Hypnosis: why doctors recommend using it to reduce the use of intraoperative anesthesia | Health | magazine

“Find a nice, quiet, safe place, and make yourself comfortable,” says a soft female voice with a calming tone.

“Now, breathe in very slowly and let it out very slowly, gently,” he continues, giving instructions with the same serenity as in the beginning.

The audio is part of a series of audio recordings posted on the website of the UK’s Royal College of Anaesthesiologists (RCoA), which recently called for more use of these recordings on the eve of surgery.

The idea is to take the patient, through Self-hypnosis. To a state of relaxation for Reduce your anxiety level before entering the operating room.

The aim of making these recordings is also to have “a resource for patients to offer (developed, tested and modified with their returns in mind), rather than recommending that they look for this information on the Internet”, as Dr Samantha Black, a pediatrician and anesthesiologist who contributed to the BBC World Service, told BBC News. Developed by RCoA Audio.

According to the evidence, Black adds, this psychological advance (plus eating nutritious foods and physical exercise) improves surgery outcomes.

Other European countries, as well as the United States, have made a step forward: in some hospitals, this technology is used not only by, but also by during the operation.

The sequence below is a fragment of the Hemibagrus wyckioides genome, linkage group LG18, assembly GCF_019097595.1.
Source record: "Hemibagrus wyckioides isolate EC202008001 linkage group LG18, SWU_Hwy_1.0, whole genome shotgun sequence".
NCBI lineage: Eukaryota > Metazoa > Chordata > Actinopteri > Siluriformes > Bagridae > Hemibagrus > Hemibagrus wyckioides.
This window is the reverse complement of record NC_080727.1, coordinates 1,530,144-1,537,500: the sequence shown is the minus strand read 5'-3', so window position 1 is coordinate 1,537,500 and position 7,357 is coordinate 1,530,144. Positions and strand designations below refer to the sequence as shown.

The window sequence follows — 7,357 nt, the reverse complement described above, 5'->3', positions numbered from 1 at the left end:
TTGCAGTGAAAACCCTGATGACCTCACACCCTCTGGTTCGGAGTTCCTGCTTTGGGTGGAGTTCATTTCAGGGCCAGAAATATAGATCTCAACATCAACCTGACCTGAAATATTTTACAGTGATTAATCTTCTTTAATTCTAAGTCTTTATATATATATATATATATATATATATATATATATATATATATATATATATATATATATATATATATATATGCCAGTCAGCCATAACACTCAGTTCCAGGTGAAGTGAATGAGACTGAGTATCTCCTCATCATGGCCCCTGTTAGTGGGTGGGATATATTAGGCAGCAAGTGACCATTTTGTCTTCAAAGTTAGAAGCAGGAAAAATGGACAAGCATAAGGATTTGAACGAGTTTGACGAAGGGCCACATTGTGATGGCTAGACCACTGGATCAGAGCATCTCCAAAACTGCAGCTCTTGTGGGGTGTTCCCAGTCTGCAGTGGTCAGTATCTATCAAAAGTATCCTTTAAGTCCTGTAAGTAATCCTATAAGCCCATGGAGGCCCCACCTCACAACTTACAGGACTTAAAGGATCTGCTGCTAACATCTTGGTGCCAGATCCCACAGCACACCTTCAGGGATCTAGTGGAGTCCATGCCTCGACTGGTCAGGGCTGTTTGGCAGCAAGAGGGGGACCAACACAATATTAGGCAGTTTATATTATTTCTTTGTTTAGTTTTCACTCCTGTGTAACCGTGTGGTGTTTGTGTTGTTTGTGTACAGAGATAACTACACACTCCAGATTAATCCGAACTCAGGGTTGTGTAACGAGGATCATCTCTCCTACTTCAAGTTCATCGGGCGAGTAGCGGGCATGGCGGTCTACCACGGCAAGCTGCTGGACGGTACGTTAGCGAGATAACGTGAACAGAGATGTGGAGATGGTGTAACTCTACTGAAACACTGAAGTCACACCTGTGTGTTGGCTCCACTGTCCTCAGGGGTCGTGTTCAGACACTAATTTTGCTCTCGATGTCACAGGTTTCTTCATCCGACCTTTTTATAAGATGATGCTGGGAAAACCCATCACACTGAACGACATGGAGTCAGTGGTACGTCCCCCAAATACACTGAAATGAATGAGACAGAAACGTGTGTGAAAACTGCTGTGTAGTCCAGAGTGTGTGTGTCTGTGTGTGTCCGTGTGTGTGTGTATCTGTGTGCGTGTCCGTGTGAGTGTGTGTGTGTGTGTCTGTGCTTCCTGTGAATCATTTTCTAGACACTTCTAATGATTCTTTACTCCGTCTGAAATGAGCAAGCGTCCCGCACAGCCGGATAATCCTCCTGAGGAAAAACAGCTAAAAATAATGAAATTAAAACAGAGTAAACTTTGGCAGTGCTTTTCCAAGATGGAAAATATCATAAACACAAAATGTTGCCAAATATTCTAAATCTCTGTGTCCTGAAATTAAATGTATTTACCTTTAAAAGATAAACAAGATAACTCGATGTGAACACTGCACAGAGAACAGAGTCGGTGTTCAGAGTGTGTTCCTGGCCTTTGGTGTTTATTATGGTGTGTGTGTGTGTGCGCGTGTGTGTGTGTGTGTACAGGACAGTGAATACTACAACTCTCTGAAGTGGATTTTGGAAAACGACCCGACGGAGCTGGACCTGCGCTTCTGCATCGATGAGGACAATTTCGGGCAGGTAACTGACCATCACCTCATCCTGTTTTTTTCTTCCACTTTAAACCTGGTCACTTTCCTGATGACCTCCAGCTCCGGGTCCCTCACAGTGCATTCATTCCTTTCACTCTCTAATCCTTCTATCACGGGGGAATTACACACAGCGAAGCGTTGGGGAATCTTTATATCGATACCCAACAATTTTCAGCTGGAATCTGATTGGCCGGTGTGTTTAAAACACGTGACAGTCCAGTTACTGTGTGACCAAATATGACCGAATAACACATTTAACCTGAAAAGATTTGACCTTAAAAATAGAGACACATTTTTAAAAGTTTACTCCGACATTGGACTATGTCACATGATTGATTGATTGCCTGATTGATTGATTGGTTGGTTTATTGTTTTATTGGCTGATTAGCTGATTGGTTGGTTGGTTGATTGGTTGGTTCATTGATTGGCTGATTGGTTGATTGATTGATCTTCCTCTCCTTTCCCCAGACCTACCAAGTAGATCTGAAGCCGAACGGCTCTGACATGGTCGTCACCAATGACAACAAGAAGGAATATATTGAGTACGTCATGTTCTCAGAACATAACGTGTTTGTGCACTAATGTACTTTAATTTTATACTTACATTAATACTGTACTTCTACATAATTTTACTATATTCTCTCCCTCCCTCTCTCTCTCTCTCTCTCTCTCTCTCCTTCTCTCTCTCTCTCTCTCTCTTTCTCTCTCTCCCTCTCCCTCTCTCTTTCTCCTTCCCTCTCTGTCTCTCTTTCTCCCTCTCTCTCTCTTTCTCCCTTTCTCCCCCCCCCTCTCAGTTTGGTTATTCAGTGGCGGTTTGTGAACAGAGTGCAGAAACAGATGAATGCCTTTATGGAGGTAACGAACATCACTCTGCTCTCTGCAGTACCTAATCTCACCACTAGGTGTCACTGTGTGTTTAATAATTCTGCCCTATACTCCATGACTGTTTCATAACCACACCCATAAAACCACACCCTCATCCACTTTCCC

Numerous studies and randomized clinical trials – some conducted in the United States, Belgium and France – show that the use of hypnosis (also known as hypnosis or hypnotherapy) helps reduce the dose of anesthesia during surgery, as well as reduce the time and need for painkillers in the recovery period.

Like immersing yourself in a movie

Hypnosis is the state in which it is Attention is highly focused, with limited awareness of what is happening in the periphery.

This is generally achieved with the help of another person guiding us with their words until they cause a trance, although it is also possible to practice self-hypnosis. In this state, the person is neither asleep nor unconscious, but relaxed.

GETTY IMAGES Spiegel compares the state of hypnosis to when we are completely absorbed in watching a movie that enchants us.

“You detach, separate what is happening on the periphery of your consciousness and enter a state Cognitive flexibilityYou are more open to trying new ideas and experiences, ignoring your usual way of doing things,” David Spiegel, professor in the Department of Psychiatry and Behavioral Sciences at Stanford University, USA, explains to BBC Mundo. USA

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In the context of surgery, where the patient is directed to a place other than his own body, this technique is used “for Restructuring the surgical experience“, Add.

Simply put, you are instructing your mind to “filter out the pain, literally ignore the sensation and focus on being somewhere else.”